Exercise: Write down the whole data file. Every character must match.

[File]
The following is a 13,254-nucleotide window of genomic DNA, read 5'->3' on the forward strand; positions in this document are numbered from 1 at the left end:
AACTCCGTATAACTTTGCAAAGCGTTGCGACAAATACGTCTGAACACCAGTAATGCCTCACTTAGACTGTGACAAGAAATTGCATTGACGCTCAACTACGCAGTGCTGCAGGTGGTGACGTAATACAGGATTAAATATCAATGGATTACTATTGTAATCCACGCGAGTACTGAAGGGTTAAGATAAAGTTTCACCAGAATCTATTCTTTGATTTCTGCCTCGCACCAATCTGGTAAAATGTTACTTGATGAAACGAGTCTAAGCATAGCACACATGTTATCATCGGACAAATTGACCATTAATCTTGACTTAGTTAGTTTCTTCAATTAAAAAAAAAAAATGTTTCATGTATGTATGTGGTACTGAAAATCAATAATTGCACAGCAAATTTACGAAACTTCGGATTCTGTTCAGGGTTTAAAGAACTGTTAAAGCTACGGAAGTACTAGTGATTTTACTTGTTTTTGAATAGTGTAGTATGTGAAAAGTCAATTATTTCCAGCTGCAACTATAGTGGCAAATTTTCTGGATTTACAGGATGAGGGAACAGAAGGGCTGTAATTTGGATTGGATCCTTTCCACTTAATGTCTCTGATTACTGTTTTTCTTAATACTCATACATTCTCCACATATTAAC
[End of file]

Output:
The following is a 13,254-nucleotide window of genomic DNA, read 5'->3' on the forward strand; positions in this document are numbered from 1 at the left end:
AACTCCGTATAACTTTGCAAAGCGTTGCGACAAATACGTCTGAACACCAGTAATGCCTCACTTAGACTGTGACAAGAAATTGCATTGACGCTCAACTACGCAGTGCTGCAGGTGGTGACGTAATACAGGATTAAATATCAATGGATTACTATTGTAATCCACGCGAGTACTGAAGGGTTAAGATAAAGTTTCACCAGAATCTATTCTTTGATTTCTGCCTCGCACCAATCTGGTAAAATGTTACTTGATGAAACGAGTCTAAGCATAGCACACATGTTATCATCGGACAAATTGACCATTAATCTTGACTTAGTTAGTTTCTTCAATTAAAAAAAAAAAATGTTTCATGTATGTATGTGGTACTGAAAATCAATAATTGCACAGCAAATTTACGAAACTTCGGATTCTGTTCAGGGTTTAAAGAACTGTTAAAGCTACGGAAGTACTAGTGATTTTACTTGTTTTTGAATAGTGTAGTATGTGAAAAGTCAATTATTTCCAGCTGCAACTATAGTGGCAAATTTTCTGGATTTACAGGATGAGGGAACAGAAGGGCTGTAATTTGGATTGGATCCTTTCCACTTAATGTCTCTGATTACTGTTTTTCTTAATACTCATACATTCTCCACATATTAAC